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East Bay Women's Health, Inc. v. Glostream, Inc.

United States District Court, E.D. Michigan, Southern Division

January 6, 2015

GLOSTREAM, INC., Defendant

For East Bay Women's Health, Inc., Yvette Gentry, M.D., Plaintiffs: David M. Blanchard, Nacht, Roumel, Salvatore, Blanchard & Walker, P.C., Ann Arbor, MI USA; Matthew Allen Brinegar, Physicians' Advocates, Berkeley, CA USA.

For Glostream, Inc., Defendant: Steven M. Potter, LEAD ATTORNEY, Rick J. Patterson, Robert C. Clark, Potter, DeAgostino, O'Dea & Patterson, Auburn Hills, MI USA; Thomas M. DeAgostino, Potter, DeAgostino, Auburn Hills, MI USA.



On March 19, 2014, Yvette Gentry, M.D. and East Bay Women's Health, Inc. (collectively " Plaintiffs"), filed a third amended complaint (" TAC") against gloStream, Inc. (" gloStream" or " Defendant") for damages for the following counts: (1) fraud by deception; (2) intentional misrepresentation; (3) negligent misrepresentation; (4) violations of the unfair competition law; (5) breach of express warranty; (6) breach of contract; and (7) breach of implied covenant of good faith and fair dealing. (Third Am. Compl. 1.) This matter is currently before the Court on Defendant's motion to dismiss Counts 1, 4, 5, and 7 of Plaintiffs' TAC, filed pursuant to Federal Rule of Civil Procedure 12(b)(6) on May 30, 2014. (Def.'s Br. 1.) Defendant also requests that Plaintiffs' damages request be stricken as outside the scope of " agreed-upon allowed relief." (Id.) On October 8, 2014, the Court held a motion hearing, at which Plaintiffs voluntarily agreed to dismiss Count 7. For reasons set forth below, Defendant's motion to dismiss is GRANTED in part and DENIED in part.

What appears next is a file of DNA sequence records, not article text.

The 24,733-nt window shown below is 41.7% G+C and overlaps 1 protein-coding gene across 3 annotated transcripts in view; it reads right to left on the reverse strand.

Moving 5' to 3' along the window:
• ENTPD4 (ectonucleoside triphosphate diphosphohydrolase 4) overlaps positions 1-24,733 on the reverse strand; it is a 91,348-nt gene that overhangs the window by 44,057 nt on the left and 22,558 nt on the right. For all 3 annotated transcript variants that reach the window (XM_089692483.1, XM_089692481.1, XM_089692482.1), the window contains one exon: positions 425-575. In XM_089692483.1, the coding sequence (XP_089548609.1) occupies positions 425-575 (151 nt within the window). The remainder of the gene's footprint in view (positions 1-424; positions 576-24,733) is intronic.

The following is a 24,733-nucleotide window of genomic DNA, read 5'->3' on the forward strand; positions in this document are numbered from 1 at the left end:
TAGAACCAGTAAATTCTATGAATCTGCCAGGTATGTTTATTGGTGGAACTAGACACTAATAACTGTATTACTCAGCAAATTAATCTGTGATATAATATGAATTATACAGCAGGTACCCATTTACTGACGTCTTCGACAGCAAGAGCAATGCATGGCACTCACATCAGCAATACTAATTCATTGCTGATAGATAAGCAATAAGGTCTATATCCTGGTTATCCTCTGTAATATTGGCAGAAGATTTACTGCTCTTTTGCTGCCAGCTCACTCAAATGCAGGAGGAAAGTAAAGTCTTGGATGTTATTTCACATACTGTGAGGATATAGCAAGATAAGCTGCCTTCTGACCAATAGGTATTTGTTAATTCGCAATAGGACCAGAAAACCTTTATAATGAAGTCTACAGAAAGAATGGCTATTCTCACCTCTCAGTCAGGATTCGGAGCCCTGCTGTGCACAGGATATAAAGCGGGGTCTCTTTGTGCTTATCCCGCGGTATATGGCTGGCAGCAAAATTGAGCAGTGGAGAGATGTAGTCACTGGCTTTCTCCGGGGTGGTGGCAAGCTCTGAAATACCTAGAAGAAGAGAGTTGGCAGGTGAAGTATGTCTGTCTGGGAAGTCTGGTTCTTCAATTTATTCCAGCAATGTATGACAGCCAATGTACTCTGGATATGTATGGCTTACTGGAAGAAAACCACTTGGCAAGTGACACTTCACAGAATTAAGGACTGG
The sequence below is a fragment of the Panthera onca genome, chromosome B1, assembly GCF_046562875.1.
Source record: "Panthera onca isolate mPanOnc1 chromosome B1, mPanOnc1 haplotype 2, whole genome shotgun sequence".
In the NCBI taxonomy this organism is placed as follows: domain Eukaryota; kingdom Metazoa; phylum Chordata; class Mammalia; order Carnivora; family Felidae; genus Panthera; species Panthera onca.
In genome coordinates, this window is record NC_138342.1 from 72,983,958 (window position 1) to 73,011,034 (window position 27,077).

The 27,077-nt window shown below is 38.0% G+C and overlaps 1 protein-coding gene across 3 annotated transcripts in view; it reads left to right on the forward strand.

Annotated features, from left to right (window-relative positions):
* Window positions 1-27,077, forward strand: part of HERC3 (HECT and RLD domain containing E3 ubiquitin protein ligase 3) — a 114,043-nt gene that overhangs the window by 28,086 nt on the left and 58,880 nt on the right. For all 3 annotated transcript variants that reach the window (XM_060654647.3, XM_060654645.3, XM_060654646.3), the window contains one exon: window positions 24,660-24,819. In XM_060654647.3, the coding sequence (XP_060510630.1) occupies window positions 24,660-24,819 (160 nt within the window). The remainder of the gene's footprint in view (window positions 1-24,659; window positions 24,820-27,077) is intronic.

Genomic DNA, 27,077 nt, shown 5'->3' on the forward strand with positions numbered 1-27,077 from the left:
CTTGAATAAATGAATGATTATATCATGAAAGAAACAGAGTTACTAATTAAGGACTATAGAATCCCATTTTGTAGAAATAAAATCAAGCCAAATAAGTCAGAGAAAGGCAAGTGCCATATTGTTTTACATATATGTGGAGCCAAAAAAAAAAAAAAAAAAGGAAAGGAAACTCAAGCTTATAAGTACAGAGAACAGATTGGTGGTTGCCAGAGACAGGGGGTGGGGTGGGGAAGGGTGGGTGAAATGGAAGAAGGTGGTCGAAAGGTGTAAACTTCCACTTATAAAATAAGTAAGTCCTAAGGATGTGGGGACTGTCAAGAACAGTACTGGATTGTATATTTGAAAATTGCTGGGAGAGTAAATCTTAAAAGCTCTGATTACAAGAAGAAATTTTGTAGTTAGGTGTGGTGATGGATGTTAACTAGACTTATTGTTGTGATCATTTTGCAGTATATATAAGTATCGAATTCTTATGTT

I. Factual Background

Because this matter is before the Court on a 12(b)(6) motion to dismiss, the Court must generally confine its 12 (b)(6) ruling to the matters contained within the pleadings and accept all well-pleaded allegations as true. Tackett v. M & G Polymers, USA, LLC, 561 F.3d 478, 481 (6th Cir. 2009) (citing Gentek Building Products, Inc. v. Sherwin-Williams, 491 F.3d 320, 330 (6th Cir. 2007)). Plaintiff Yvette Gentry, M.D. (" Dr. Gentry") is a board-certified obstetrician and gynecologist, currently residing in Alameda County, California. (Third Am. Compl. ¶ 10.) Plaintiff East Bay Women's Health, Inc. (" EBWH") is a California corporation, providing obstetrics and gynecological services to patients residing throughout the San Francisco Bay Area (Id. at ¶ 11.) Dr. Gentry is the sole owner of EBWH. (Id.) Dr. Gentry, on behalf of EBWH signed a Software Licensing Agreement (" the Agreement") with Defendant for EBWH's use of Defendant's electronic medical records computer system (" EMR"), in or around December 2009. (Id. ¶ 14.) Plaintiffs purchased the EMR based upon Defendant's representation that its EMR would manage all of Plaintiffs' various charts, records, bills, and insurance forms in one repository. (Id. at 2) Per terms of the contract, Plaintiffs were appointed a certified partner, EndSight, to implement and support Defendant's product. Plaintiffs had to pay additional fees to EndSight for professional services, as well as annual costs and monthly support. (Id. ¶ ¶ 20, 21.) Plaintiffs assert that Defendant guaranteed that the EMR would streamline Plaintiffs' clinic operations, thereby creating increased revenues by serving more patients. (Id. ¶ 18.) However, Plaintiffs assert that in fact, Defendant's EMR was still in " beta" (experimental) testing mode, and instead of relieving paperwork obligations as promised, the system brought havoc to Plaintiffs' medical practice. (Id. ¶ ¶ 40, 41.) Defendant's EMR supplied incorrect diagnostic and procedure codes on automatically-generated insurance billings, randomly deleted treatment notes, and assigned patient charts randomly to the wrong files. (Id. ¶ ¶ 25, 29, 35.) Plaintiffs' clinic operations slowed tremendously as both medical providers and staff " fought an uphill battle to staunch the flow of mistakes and correct the records." (Id. at 2.) Plaintiffs allege that the ongoing disruption diverted significant resources from patient care, caused the loss of valuable staff and exposed plaintiffs to potentially crippling liability. (Id. at 3.)